OREM — On many Orem streets, most of the motorists are violating the speed limits. So the city is proposing to raise the limits.
A steering committee appointed by the City Council recently recommended increasing the speed limits on most of Orem's secondary thoroughfares.
The changes, which have been in the works for the past two years and still need City Council approval, are part of revisions to the city's transportation master plan.
The increased speed limits are based on the speed that 85 percent of the vehicles travel at or below. The proposed changes also take into account street conditions and the locations of parks, schools and other facilities that generate large amounts of pedestrian traffic.
"We feel simply that this is the right way to go and that safety will be increased," said Chris Tschirki, Orem transportation engineer.
The ability to enforce the new speed limits would be improved, said police spokesman Lt. Doug Edwards.
Rather than writing tickets all day for drivers speeding on those roads, officers would be able to enforce a posted speed limit that most drivers already drive.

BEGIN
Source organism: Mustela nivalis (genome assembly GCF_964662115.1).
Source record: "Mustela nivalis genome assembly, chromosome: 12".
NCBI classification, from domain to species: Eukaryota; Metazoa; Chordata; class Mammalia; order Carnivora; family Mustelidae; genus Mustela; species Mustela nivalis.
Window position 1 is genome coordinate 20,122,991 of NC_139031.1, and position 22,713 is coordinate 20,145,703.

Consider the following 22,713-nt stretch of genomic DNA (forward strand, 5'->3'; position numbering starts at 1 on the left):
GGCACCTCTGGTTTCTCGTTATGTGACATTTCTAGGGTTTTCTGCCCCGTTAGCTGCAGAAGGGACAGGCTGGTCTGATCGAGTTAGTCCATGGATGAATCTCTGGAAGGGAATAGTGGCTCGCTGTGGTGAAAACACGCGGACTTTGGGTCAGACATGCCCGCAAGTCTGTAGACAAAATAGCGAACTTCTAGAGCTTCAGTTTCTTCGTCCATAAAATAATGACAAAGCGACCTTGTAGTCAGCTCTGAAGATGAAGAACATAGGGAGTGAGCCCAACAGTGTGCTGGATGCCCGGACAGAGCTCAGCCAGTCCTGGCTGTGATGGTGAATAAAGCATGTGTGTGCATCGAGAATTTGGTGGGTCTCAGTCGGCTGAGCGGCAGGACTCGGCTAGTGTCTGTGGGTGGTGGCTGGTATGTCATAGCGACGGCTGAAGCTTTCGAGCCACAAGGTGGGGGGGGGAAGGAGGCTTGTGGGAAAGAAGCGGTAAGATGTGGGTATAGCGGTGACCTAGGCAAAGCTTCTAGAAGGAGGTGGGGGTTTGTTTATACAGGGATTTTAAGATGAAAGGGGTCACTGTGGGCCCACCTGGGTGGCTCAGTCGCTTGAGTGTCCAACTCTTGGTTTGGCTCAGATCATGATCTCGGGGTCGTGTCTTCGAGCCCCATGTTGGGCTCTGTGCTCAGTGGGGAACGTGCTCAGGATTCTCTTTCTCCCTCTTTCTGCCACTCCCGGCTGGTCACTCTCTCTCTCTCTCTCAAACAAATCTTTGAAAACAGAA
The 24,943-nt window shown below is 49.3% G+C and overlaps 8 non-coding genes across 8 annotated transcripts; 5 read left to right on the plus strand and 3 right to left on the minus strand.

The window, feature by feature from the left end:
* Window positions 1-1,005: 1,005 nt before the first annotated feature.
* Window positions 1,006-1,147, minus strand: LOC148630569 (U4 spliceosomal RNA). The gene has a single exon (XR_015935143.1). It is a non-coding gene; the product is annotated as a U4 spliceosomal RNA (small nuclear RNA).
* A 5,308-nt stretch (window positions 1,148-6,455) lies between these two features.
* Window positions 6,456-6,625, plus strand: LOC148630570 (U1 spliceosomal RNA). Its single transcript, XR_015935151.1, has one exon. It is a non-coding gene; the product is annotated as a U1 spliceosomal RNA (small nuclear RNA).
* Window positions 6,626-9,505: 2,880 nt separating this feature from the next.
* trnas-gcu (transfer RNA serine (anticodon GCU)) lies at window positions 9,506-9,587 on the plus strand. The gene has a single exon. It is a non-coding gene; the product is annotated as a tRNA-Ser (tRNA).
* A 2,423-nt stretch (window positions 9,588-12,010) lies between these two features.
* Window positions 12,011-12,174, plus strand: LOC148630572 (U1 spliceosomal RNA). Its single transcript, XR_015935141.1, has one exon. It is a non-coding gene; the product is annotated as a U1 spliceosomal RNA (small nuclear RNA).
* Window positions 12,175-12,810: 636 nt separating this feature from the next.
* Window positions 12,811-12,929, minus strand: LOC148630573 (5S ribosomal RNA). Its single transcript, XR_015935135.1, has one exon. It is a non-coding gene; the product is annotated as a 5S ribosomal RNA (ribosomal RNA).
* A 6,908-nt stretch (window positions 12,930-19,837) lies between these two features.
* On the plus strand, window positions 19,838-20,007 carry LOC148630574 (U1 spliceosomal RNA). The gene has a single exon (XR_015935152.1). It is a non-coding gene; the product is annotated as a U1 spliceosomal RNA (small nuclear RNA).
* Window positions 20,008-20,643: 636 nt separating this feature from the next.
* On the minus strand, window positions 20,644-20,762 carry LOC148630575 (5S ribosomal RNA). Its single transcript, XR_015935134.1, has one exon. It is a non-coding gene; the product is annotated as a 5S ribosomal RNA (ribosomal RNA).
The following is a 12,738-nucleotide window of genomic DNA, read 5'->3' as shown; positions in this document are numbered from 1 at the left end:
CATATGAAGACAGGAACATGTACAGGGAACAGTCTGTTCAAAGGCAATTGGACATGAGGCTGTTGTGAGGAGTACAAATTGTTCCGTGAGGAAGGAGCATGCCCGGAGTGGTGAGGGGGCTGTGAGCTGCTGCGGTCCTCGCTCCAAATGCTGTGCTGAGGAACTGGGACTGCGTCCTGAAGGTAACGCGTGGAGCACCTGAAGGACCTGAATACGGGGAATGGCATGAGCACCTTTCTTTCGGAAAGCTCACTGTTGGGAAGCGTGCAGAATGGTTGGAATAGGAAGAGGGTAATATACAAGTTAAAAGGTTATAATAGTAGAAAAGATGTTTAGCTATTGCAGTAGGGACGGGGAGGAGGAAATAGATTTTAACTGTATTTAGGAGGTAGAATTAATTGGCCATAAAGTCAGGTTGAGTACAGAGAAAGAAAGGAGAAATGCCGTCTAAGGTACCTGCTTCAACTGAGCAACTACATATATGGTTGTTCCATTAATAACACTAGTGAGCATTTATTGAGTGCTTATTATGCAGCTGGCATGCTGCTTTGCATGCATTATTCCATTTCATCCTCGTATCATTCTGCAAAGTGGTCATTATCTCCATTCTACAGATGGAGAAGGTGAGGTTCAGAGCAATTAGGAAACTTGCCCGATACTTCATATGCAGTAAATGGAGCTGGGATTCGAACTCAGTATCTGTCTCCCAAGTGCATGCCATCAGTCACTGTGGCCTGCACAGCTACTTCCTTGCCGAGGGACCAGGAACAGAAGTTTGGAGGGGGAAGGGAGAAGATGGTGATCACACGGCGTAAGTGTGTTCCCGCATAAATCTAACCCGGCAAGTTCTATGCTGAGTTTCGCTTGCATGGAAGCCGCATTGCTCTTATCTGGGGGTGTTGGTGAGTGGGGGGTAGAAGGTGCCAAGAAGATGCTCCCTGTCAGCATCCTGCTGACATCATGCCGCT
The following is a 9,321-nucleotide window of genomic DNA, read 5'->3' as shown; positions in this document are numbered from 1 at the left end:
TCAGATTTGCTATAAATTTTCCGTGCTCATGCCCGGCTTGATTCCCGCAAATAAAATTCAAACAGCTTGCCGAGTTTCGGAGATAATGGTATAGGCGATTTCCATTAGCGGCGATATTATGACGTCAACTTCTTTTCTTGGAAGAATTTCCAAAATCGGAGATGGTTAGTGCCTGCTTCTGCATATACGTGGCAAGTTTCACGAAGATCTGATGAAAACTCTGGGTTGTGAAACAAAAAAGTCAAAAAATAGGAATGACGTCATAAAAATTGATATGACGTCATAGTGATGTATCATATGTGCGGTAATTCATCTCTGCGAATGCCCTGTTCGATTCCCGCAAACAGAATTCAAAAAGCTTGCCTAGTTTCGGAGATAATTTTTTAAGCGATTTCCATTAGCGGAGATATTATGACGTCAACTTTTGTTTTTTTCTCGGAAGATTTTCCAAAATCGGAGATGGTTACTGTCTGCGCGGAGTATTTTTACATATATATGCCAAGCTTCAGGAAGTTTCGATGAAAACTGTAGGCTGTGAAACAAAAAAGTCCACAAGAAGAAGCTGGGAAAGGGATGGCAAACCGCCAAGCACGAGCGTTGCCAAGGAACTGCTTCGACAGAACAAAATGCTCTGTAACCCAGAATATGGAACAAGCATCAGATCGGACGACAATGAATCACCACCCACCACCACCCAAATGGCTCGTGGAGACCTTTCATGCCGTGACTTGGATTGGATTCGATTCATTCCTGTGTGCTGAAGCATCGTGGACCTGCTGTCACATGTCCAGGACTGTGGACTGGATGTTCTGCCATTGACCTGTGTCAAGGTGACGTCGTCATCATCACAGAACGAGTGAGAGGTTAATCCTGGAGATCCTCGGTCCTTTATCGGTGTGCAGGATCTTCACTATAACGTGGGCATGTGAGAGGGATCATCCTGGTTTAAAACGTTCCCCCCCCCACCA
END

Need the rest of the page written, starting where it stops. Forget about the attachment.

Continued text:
"It's going to be easier on enforcement," Edwards said.
The changes are proposed for streets designed to handle higher speeds, said Bill Fairbanks, chairman of the citizens committee.
"Drive behind people on those roads and see how fast they're going," he said. "People driving down those roads are already doing those speeds."
The affected streets cut through neighborhoods and are bordered by homes, schools and parks, including the city's new skate park.
That worries Madeleine Eggertsen, 88, who lives across the street from the skate park. She said children are always coming and going from the skate park.
"I don't think it's right. There's too many kids," Eggertsen said. "If they raise the speed limit, they'll go even faster."
Tschirki said that isn't the case. Most people drive at speeds at which they feel comfortable regardless of the speed limit. If they raise the speed limit, people would drive as fast as they have in the past, he said.
"Most people drive in a safe and practical manner," Tschirki said. "They feel comfortable at that speed. They're not lawbreakers."